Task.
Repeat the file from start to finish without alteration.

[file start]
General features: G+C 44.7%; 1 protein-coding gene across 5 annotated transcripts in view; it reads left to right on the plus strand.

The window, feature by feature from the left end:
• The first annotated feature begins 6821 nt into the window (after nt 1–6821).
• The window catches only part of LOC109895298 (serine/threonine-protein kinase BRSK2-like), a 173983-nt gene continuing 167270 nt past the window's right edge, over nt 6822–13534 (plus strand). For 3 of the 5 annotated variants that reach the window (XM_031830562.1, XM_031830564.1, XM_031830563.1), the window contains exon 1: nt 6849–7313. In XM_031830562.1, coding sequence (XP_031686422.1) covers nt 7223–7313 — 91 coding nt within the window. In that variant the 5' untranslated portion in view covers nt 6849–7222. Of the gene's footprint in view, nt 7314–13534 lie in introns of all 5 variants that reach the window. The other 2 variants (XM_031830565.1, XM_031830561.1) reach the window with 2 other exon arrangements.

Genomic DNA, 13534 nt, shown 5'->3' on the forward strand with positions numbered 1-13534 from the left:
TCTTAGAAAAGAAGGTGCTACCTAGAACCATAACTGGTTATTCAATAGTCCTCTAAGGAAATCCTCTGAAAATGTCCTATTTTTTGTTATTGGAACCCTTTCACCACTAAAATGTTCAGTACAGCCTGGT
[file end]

General features: G+C 44.7%; 1 protein-coding gene across 5 annotated transcripts in view; it reads left to right on the plus strand.

The window, feature by feature from the left end:
• The first annotated feature begins 6821 nt into the window (after nt 1–6821).
• The window catches only part of LOC109895298 (serine/threonine-protein kinase BRSK2-like), a 173983-nt gene continuing 167270 nt past the window's right edge, over nt 6822–13534 (plus strand). For 3 of the 5 annotated variants that reach the window (XM_031830562.1, XM_031830564.1, XM_031830563.1), the window contains exon 1: nt 6849–7313. In XM_031830562.1, coding sequence (XP_031686422.1) covers nt 7223–7313 — 91 coding nt within the window. In that variant the 5' untranslated portion in view covers nt 6849–7222. Of the gene's footprint in view, nt 7314–13534 lie in introns of all 5 variants that reach the window. The other 2 variants (XM_031830565.1, XM_031830561.1) reach the window with 2 other exon arrangements.

Genomic DNA, 13534 nt, shown 5'->3' on the forward strand with positions numbered 1-13534 from the left:
TCTTAGAAAAGAAGGTGCTACCTAGAACCATAACTGGTTATTCAATAGTCCTCTAAGGAAATCCTCTGAAAATGTCCTATTTTTTGTTATTGGAACCCTTTCACCACTAAAATGTTCAGTACAGCCTGGT